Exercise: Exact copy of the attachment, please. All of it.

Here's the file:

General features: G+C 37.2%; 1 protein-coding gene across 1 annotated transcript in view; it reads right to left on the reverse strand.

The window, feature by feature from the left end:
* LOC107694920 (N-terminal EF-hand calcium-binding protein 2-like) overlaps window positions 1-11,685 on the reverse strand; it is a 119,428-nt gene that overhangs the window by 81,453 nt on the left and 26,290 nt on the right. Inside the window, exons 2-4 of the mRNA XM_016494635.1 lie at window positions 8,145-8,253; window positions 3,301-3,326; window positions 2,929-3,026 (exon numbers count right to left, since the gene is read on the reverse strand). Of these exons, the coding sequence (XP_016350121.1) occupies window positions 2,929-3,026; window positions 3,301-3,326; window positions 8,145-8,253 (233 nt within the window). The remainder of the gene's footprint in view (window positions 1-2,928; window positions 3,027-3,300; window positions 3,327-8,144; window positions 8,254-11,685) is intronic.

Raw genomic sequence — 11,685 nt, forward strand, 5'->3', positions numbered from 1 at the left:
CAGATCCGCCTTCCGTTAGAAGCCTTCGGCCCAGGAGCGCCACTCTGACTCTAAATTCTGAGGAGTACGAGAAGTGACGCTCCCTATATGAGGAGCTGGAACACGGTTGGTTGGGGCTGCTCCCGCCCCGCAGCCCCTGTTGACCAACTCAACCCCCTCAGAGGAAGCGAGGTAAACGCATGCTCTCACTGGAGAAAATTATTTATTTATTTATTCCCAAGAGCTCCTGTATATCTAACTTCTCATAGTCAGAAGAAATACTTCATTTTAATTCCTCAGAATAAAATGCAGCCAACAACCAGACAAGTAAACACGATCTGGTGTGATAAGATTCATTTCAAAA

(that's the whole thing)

General features: G+C 37.2%; 1 protein-coding gene across 1 annotated transcript in view; it reads right to left on the reverse strand.

The window, feature by feature from the left end:
* LOC107694920 (N-terminal EF-hand calcium-binding protein 2-like) overlaps window positions 1-11,685 on the reverse strand; it is a 119,428-nt gene that overhangs the window by 81,453 nt on the left and 26,290 nt on the right. Inside the window, exons 2-4 of the mRNA XM_016494635.1 lie at window positions 8,145-8,253; window positions 3,301-3,326; window positions 2,929-3,026 (exon numbers count right to left, since the gene is read on the reverse strand). Of these exons, the coding sequence (XP_016350121.1) occupies window positions 2,929-3,026; window positions 3,301-3,326; window positions 8,145-8,253 (233 nt within the window). The remainder of the gene's footprint in view (window positions 1-2,928; window positions 3,027-3,300; window positions 3,327-8,144; window positions 8,254-11,685) is intronic.

Raw genomic sequence — 11,685 nt, forward strand, 5'->3', positions numbered from 1 at the left:
CAGATCCGCCTTCCGTTAGAAGCCTTCGGCCCAGGAGCGCCACTCTGACTCTAAATTCTGAGGAGTACGAGAAGTGACGCTCCCTATATGAGGAGCTGGAACACGGTTGGTTGGGGCTGCTCCCGCCCCGCAGCCCCTGTTGACCAACTCAACCCCCTCAGAGGAAGCGAGGTAAACGCATGCTCTCACTGGAGAAAATTATTTATTTATTTATTCCCAAGAGCTCCTGTATATCTAACTTCTCATAGTCAGAAGAAATACTTCATTTTAATTCCTCAGAATAAAATGCAGCCAACAACCAGACAAGTAAACACGATCTGGTGTGATAAGATTCATTTCAAAA